This article first appeared in the Times of Malta.
It has been reported that Germany and France are considering offering Turkey a ‘financial lifeline.’
Well, what a surprise.
What this means, of course, is that they are considering using their taxpayers’ money to achieve two things: bail out their own banks with which Turkey now has unsustainable debt levels; and trying to find ways to prevent President Erdogan from releasing into Europe millions of refugees currently stuck in Turkey where the EU has paid significant amounts to keep them.
Turkey has hundreds of billions in outstanding foreign debt, a significant proportion held by Euro area banks. This is mostly denominated in Euros and is therefore becoming ever less possible to service as the Turkish Lira continues to sink. Let us be clear, any monies coming from European taxpayers to provide Turkey with a ‘financial lifeline’ will go in one direction – to sustain European banks and their continued irresponsible lending in spite of the political risks that have been obvious for all to see for some time. This is Greece all over again – only writ larger.
At the time of the Greek crisis, I was critical of the Euro as a straitjacket that limited governments’ ability to act in a crisis. The Turkish crisis shows that, even while controlling their own currencies, countries are able to get themselves into deep trouble. In a couple of short years, Turkey has transformed itself from one of the most promising emerging economies to teetering on the edge.
Overconfidence led to private and public borrowers happily to borrow in foreign currencies, allowing their lenders to shift exchange rate risk on to the borrowers. Banks from Germany, France, Luxembourg and other Euro area countries continued to print money and build levels of debt that, all told, have now reached a significant proportion of Turkish GDP. Both lenders and borrowers assumed that there was no end to the bonanza. But there always is.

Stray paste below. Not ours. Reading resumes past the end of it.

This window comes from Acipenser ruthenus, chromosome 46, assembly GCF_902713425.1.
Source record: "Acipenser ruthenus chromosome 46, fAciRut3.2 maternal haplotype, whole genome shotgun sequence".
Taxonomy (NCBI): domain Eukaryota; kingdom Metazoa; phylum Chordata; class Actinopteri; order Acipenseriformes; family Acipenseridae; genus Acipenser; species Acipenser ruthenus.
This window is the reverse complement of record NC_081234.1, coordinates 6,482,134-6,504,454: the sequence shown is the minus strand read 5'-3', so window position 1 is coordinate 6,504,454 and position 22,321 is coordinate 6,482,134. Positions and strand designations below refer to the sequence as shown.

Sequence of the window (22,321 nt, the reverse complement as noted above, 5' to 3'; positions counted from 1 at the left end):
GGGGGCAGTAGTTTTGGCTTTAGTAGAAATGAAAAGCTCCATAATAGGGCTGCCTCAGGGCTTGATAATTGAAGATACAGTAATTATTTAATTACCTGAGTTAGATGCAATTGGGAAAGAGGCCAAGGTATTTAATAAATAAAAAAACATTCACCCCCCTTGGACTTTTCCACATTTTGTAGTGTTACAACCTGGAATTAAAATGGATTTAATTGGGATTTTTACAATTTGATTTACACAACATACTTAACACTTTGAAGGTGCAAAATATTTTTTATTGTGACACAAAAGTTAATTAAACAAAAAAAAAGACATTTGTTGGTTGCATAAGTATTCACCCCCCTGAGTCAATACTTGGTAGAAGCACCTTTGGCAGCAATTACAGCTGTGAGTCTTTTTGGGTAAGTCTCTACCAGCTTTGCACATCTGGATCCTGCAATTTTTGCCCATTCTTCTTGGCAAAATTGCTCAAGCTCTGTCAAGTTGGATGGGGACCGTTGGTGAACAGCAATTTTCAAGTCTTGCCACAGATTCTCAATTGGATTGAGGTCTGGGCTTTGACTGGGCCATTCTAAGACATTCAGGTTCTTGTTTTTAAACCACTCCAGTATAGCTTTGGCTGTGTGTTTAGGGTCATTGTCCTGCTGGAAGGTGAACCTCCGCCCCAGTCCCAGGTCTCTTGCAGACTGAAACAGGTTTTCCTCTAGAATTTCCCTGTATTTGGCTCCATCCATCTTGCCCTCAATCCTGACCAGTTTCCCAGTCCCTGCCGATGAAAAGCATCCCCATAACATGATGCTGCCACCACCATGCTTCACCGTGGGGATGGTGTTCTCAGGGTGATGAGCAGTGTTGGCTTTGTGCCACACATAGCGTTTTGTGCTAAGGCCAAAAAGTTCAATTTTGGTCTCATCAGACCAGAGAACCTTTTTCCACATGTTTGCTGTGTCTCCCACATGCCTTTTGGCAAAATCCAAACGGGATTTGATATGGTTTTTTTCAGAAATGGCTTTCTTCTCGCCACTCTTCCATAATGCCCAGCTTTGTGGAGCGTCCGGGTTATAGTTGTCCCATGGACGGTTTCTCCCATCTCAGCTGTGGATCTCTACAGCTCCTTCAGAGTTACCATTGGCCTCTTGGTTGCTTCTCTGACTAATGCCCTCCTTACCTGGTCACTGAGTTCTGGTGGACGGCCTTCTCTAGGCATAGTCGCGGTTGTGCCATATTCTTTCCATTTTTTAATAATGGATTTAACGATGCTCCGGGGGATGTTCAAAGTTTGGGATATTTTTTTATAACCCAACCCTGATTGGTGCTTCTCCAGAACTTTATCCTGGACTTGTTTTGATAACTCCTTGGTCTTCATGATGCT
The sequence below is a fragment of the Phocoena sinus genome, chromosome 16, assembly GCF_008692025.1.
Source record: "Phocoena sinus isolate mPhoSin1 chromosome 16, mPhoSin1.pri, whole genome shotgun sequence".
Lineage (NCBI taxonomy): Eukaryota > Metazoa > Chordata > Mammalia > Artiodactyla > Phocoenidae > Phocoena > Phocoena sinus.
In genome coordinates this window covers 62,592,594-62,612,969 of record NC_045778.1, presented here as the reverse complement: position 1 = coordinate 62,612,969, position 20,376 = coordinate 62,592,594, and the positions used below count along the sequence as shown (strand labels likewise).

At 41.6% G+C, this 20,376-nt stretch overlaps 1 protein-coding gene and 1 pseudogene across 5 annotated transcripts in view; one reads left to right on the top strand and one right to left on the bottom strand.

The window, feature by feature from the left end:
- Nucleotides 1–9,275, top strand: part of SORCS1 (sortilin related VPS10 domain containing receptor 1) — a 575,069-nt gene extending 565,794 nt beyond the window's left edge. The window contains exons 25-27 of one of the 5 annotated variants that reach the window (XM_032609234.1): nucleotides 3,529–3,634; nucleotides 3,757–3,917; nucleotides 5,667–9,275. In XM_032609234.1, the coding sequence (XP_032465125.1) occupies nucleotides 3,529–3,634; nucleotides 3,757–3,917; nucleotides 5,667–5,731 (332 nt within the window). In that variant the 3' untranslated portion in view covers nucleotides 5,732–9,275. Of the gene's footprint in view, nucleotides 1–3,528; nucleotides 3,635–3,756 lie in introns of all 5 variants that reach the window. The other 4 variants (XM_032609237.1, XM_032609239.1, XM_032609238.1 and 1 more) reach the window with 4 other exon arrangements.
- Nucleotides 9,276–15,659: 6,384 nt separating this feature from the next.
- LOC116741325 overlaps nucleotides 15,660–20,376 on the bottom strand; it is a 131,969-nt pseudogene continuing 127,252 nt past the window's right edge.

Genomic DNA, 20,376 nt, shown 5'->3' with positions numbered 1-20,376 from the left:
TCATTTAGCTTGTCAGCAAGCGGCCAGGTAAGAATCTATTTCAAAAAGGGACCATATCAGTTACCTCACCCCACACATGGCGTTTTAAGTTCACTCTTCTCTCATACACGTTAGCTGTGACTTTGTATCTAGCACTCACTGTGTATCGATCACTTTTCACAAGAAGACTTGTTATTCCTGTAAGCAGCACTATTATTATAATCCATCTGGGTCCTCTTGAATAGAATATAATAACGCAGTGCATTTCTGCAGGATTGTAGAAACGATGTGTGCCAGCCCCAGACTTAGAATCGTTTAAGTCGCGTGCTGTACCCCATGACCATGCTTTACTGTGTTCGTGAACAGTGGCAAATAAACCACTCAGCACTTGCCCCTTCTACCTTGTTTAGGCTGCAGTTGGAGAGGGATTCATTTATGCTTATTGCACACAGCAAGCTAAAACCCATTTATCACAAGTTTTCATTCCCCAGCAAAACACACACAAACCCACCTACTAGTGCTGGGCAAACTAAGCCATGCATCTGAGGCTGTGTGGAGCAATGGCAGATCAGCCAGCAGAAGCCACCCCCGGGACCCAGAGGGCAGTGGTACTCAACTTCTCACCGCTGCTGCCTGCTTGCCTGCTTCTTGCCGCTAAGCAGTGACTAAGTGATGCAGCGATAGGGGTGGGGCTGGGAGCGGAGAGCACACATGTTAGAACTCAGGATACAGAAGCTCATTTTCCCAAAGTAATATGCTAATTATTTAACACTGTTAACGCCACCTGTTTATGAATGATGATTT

It’s almost unimaginable that Erdogan’s Turkey will put up with the national humiliation, strict conditions and intrusive monitoring of the sort visited on Greece by the EU, IMF and ECB troika. It is equally politically perilous for Germany, France and other Euro area governments to shell out taxpayer monies without such conditions. But President Erdogan has more leverage than did the Greek government. The threat of opening the doors to two million refugees to move to Europe will concentrate minds.
This episode raises two important questions.
Have we learned anything from the financial crisis and the subsequent Euro crisis? Why have banks not been reformed but only marginally regulated? Why do we still allow them to create money out of thin air, lend almost without limit and then offer them billions in taxpayers’ money when the next debt crisis hits? The looming Turkish crisis gives the lie to those who respond that the revised Basel regulations have made banks safe. If that were the case, Germany and France would not be considering yet another bailout with the domestic political fallout that will inevitably result.
The second question is whether, using his leverage, President Erdogan will be able to secure conditions that are more favorable than those that were imposed on Greece and the impoverishment of the Greek people that resulted. If that were to materialize, it would make a total mockery of the European Union. The message would be that being part of the club of “partners” counts for nothing when it comes to solidarity. Best to be outside the club and put yourself in a position where you have political leverage over your lenders.
“We would do a lot stabilize Turkey. We have no choice”, according to reports of statements by a German official. He is right. A choice may no longer be available. But over the last decade, there was a choice – to reform a financial system that has become like the Wild West and utterly out of control. That choice was not taken. Taxpayers may yet again have to pay for their governments’ failures and the lobbying power of the banks.
Leave a Reply
You must be logged in to post a comment.